In addition, the CEO and CFO regularly discuss
the business and growth prospects with the
financial community as well as address the
questions and concerns of stock analysts, business
journalists and regulators.
Solid historical financial performance
You should be able to show investors a sound
balance sheet and a consistent pattern of
top and bottom line growth over the past
several years.
What’s involved in preparing for an IPO?
Select the underwriter
The company should appoint an investment
bank as the lead book-running underwriter.
Select advisors
The company should carefully consider hiring
top-notch lawyers and accountants in order to
guide and provide advice to the company during
the IPO process.
Prepare audited financial statements
Your company’s financial statements need to
adhere to generally accepted accounting principles
(GAAP) in order to go public. Any internal
transactions, compensation arrangements
and relationships involving management or the
board that might be appropriate for a private
enterprise but improper for a public company
must be eliminated and the statements appropriately
revised. The company should consider
whether any outside affiliations (i.e., operations
tangential to the company’s core business) will
be perceived negatively by the market.
Requirements for a company going public
• Two years of audited consolidated balance
sheets (plus any interim period, if applicable);
• Three years of audited consolidated income
statements (plus any interim period, if
• Three years of audited consolidated cashflow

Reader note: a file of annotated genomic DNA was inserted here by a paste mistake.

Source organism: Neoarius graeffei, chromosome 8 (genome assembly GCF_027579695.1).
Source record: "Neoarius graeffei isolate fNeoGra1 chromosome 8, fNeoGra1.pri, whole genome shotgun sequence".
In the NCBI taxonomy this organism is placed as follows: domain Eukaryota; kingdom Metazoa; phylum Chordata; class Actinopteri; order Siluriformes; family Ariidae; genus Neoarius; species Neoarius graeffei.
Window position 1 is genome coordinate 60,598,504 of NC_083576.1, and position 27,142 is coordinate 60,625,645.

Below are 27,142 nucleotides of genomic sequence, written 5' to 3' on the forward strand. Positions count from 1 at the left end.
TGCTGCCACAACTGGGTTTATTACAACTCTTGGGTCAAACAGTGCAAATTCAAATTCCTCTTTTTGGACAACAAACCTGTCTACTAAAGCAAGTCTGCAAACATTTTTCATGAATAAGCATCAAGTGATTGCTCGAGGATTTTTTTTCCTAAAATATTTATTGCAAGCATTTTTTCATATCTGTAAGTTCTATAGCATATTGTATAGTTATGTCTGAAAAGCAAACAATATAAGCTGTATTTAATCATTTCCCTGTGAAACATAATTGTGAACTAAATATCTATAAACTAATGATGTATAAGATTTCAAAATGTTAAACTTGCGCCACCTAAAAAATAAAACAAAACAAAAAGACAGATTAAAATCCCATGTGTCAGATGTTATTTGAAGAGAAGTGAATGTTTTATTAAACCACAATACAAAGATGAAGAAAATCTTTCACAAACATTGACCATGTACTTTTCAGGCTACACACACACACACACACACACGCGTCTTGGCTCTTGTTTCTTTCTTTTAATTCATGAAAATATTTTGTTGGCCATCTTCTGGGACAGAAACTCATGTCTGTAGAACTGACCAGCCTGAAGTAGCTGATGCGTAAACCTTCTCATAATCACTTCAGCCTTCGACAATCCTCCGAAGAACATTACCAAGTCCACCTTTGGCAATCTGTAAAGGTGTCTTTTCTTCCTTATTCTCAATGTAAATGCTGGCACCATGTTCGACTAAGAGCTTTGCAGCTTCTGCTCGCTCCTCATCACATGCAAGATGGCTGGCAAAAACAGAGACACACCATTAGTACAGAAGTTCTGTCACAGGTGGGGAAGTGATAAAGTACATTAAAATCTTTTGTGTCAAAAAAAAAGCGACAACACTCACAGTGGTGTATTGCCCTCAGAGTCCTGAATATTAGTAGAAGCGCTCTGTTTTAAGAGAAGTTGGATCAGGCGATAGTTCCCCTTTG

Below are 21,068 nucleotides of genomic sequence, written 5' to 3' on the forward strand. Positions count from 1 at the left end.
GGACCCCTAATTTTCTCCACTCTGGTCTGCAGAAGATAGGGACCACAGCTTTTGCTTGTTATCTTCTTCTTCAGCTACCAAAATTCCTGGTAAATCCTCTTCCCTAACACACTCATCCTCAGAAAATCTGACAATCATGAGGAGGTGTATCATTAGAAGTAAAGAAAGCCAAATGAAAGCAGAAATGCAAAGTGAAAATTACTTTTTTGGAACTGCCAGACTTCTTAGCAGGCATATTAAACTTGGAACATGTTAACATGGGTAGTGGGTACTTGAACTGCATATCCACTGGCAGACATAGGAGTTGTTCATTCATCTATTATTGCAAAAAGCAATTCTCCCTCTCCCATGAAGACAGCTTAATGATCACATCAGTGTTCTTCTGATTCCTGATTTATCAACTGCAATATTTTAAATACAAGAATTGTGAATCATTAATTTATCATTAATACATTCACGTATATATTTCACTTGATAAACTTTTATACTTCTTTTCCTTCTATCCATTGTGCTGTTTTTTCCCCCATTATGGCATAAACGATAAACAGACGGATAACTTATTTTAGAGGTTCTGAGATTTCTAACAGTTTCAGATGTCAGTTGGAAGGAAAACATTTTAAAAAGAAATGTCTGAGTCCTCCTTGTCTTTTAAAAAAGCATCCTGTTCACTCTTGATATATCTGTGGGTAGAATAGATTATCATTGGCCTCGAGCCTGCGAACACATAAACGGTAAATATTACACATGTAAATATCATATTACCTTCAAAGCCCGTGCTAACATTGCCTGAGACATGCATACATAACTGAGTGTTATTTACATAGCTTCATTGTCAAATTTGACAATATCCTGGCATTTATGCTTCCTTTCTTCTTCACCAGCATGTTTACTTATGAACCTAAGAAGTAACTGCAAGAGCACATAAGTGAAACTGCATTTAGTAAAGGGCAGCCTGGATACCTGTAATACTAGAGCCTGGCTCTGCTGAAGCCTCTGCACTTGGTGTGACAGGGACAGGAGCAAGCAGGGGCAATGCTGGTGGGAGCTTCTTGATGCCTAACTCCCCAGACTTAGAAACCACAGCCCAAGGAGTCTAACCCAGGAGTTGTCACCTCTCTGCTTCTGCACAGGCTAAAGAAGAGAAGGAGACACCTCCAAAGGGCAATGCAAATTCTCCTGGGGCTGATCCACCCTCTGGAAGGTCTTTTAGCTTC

statements (plus any interim period,
if applicable);
• Three years of changes in stockholders’ equity
(plus any interim period, if applicable); and
• Three additional years of unaudited income
statements and two additional years of
unaudited balance sheets which will appear
in the selected financials.
Develop financial projections
The company should develop a ‘grounds up’
projections model with its business heads,
which presents the financial community with a
credible and believable plan for growth. The
investment bank will work with the officers in
the development of this model, conduct due
diligence on the assumptions behind this
model, and stress test the projections.
Determine management compensation
and stock options programs
Boards of directors and initial investors usually
hire compensation consultants to determine
compensation for top executives and employees
throughout the company. Their analysis
incorporates industry trends in addition to
compatibles and trends in the appropriate
industry and are reviewed by underwriters withan eye towards making sure the numbers are
within market expectations.
Select a board of directors, form the
board committees and appoint
committee heads
Investment banks frequently help in recruiting
board members for the company.
Establish all necessary controls and
procedures for SOX compliance
Before going public, the company has to
have certain financial controls and computer
systems in place in order to effectively run its
business. There is a specific timeline for the
implementation of certain elements of SOX in
order to be compliant, but not all need to be
completed at once.
What are the criteria for selecting
an underwriter?
There are many types of investment bank,
each suited to different types of IPOs. These
include global, full-service firms; smaller, fullservice
national firms with global capabilities;
regional firms with specialized geographic
knowledge and a variety of product offerings;
and boutique firms that specialize in a particular
industry or product.
When choosing an investment bank to
underwrite an IPO, a company should consider
a number of factors, including:
The prestige and cachet of a top-tier investment
bank lends credibility to an offering,
especially when the issuer is not well known to
the public or to potential investors.
Has the bank ever served as a lead or co-manager
of an IPO? What is the general experience
level of the bank and how many transactions,
including IPOs, have they executed overall and
in the company's specific industry space?
Industry expertise
Does the bank have specific knowledge of the
industry? How many transactions has it completed
in that industry?
Distribution capabilities
What is the geographic distribution of the
investment bank’s sales force? In addition,